Your Component helps. The PSAC headquarters helps. You have fellow activists who help. But the region is a resource too. Maybe other Locals have similar problems getting members interested, or running things effectively. Some might have found solutions. It's likely that some of the other regional activists have some good ideas. Perhaps you have some that you can share with them. This is networking at its best, with some of the most experienced and capable people in the region.
Q. That's it? People talking to each other?
A. Well, don't minimize the importance of communicating. But it goes farther than that. Maybe you're from a separate employer, looking for support on the ground when push comes to shove at collective bargaining time, whether for information pickets, leafletting or whatever. Maybe you're from an equality-seeking group, interested in pushing human rights issues. Could be your interest is health and safety. Or union education. Or political action. Or communications. Or. Local Development. At the Council you'll find like-minded people discussing and implementing action on your issues.
Q. What's this "Local Development" stuff?
A. Glad you asked. See, the NCR has a lot of Locals in it. Some are working well, with good membership involvement, a lot of union awareness-a real force to be reckoned with, in the workplace and in the region. But other Locals are struggling: hundreds of members, dozens of worksites, and two or three harried volunteers trying to hold it all together. That's no good for the activists, and certainly no good for the members as a whole. And if it's not good for the members, it's not good for the union.
Without strong membership involvement in your workplaces and in your region, the union is unable to move forward-because you, the members, ARE the union. So that's why the top priority for us in this region is Local Development. We see a real partnership, a meeting of the minds, among the Regional Office staff, the Components, the Locals and the NCR Council. Let's pool our talents, commitment, energy, knowledge and resources!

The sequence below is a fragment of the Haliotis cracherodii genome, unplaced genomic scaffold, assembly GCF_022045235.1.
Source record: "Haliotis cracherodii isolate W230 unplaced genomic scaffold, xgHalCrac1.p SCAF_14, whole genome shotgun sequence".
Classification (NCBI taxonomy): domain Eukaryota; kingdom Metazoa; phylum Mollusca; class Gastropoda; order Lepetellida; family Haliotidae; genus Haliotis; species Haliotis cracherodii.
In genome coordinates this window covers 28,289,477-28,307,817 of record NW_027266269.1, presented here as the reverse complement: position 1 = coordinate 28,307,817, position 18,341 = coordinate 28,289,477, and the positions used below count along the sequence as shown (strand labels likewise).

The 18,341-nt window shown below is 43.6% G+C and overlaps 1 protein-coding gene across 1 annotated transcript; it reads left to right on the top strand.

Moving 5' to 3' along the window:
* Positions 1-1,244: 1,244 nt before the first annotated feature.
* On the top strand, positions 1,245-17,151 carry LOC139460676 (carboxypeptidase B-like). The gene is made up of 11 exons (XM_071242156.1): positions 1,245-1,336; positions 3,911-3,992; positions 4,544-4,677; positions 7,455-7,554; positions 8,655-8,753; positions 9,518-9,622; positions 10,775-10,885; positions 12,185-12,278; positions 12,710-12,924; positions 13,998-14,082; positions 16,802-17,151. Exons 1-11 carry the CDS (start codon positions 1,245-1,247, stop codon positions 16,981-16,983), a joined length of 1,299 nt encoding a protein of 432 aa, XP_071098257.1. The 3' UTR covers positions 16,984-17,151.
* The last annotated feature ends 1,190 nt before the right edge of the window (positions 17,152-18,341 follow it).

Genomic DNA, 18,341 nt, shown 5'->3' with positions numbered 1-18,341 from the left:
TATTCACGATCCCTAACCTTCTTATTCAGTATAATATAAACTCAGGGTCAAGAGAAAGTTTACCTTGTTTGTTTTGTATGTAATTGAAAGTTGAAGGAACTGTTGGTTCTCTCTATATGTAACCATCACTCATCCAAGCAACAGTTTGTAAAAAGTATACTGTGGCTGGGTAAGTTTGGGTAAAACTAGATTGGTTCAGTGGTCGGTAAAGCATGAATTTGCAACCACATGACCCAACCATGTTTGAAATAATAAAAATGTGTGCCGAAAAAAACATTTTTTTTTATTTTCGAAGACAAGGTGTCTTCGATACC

For example, the Regional Council's Education Committee is responsible for allocating the education budget in this region, and developing the Alliance Facilitator network-members who can provide on-the-spot training to Locals to answer specific Local needs. Our Communications Committee facilitates links among Locals, as does our Separate Employer network. All other regional bodies, which report to the NCRC, take up issues likely to be of interest to some of your members-issues like equity, health and safety, political action and community involvement. Council Executive members are assigned to keep in touch with NCR Locals, so that there should be a regular channel of communication between the Council and your Local. .
Q. What if I'm not an activist?
A. No one expects everyone to be an activist, and no one expects every activist to be an activist all the time. But just wanting to find out about your union, about the effectiveness of collective action, about what you're paying dues for, means that you have a reason to check into the NCRC.
The Council is one good way of finding out about what other members are doing to resolve problems, to fight for rights in the workplace and for a better deal from their employers, and to work in their communities. It's a place to network and to get involved in the issues that are important to you. But if you just want to know more, the Council is an excellent resource.